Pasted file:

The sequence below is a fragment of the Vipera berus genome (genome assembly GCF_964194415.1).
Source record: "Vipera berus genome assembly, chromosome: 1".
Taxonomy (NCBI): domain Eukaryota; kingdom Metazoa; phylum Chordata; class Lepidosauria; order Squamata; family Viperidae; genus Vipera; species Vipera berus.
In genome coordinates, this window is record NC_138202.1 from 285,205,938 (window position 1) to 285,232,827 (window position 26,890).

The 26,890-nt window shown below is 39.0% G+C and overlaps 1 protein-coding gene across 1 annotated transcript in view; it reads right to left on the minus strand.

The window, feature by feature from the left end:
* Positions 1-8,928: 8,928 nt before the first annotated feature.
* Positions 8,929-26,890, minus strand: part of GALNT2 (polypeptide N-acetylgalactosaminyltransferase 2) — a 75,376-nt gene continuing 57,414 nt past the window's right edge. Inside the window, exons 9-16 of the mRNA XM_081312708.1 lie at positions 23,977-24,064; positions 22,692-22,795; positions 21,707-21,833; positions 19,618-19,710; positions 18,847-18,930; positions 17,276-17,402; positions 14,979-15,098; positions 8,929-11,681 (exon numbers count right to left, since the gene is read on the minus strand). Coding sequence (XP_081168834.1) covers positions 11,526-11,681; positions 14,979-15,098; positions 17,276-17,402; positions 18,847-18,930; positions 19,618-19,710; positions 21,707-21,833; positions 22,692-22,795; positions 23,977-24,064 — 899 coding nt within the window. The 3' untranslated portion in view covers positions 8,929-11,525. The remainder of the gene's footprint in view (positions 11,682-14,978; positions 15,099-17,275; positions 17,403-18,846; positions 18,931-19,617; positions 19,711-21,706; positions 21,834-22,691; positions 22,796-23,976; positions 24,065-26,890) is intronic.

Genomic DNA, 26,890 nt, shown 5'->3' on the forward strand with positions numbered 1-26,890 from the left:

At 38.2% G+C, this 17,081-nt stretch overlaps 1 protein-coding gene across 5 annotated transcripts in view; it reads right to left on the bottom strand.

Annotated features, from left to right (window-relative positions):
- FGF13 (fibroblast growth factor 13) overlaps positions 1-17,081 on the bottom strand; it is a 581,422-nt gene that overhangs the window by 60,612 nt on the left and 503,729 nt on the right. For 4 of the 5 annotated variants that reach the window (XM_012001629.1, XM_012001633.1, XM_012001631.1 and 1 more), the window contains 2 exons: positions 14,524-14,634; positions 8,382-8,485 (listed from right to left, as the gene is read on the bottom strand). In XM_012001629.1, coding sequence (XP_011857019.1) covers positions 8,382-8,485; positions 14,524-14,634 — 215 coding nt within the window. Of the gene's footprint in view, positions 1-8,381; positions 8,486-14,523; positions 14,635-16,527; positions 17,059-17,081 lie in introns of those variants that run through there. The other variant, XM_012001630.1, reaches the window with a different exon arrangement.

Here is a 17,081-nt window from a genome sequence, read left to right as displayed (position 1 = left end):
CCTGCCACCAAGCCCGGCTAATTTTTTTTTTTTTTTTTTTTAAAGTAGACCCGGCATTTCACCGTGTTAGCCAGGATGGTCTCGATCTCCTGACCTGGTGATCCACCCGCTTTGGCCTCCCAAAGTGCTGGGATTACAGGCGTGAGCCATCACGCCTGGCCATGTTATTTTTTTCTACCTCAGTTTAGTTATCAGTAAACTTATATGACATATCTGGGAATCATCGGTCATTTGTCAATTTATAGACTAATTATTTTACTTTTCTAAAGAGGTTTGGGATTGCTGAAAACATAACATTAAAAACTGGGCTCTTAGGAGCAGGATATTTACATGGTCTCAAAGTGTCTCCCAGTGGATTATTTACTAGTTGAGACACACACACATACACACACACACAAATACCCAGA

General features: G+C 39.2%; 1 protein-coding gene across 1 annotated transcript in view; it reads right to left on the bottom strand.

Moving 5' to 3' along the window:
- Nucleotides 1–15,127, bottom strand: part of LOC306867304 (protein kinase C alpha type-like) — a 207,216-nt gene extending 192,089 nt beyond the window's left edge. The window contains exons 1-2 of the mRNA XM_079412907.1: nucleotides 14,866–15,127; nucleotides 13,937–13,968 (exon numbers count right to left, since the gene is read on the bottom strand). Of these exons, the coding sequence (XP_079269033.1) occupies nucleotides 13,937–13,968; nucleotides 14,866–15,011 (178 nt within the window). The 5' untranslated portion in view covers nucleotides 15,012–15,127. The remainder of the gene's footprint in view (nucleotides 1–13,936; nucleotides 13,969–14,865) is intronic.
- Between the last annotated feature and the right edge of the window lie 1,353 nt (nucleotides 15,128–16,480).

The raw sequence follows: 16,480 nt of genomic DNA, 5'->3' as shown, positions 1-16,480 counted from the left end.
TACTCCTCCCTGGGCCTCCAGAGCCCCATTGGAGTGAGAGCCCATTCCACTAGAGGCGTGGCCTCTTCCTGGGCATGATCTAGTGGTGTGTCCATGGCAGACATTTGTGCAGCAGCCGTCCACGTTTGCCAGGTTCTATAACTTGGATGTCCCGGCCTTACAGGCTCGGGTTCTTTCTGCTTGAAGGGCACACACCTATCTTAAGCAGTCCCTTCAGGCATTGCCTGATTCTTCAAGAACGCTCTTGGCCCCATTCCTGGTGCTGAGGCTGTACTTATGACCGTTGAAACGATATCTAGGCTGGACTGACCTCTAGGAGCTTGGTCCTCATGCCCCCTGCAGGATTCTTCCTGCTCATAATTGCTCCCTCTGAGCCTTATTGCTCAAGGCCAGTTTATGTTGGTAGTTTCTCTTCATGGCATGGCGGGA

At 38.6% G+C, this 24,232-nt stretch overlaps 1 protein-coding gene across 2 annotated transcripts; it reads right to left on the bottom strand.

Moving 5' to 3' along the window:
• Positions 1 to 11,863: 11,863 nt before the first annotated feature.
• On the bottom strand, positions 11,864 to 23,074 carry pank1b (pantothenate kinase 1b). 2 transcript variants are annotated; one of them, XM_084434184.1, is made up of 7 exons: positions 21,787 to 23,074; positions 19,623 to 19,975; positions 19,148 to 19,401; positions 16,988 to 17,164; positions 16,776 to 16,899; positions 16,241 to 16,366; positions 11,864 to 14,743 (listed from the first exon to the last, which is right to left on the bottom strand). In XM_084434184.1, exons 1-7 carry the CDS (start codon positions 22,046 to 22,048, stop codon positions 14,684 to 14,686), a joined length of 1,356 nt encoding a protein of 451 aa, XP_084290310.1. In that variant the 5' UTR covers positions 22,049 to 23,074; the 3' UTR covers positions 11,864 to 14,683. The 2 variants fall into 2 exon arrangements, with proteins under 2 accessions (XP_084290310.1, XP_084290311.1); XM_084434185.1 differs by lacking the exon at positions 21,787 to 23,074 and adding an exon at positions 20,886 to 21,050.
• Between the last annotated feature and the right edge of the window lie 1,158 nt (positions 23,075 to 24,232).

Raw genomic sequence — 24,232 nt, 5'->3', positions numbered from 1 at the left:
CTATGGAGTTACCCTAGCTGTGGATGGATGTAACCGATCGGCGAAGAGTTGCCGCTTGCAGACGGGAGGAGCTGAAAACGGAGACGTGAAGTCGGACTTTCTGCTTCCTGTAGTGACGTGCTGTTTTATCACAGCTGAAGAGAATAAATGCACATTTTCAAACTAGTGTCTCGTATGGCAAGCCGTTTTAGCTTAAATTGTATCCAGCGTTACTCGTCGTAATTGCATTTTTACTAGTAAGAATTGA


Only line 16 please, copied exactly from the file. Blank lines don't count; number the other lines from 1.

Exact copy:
Moving 5' to 3' along the window: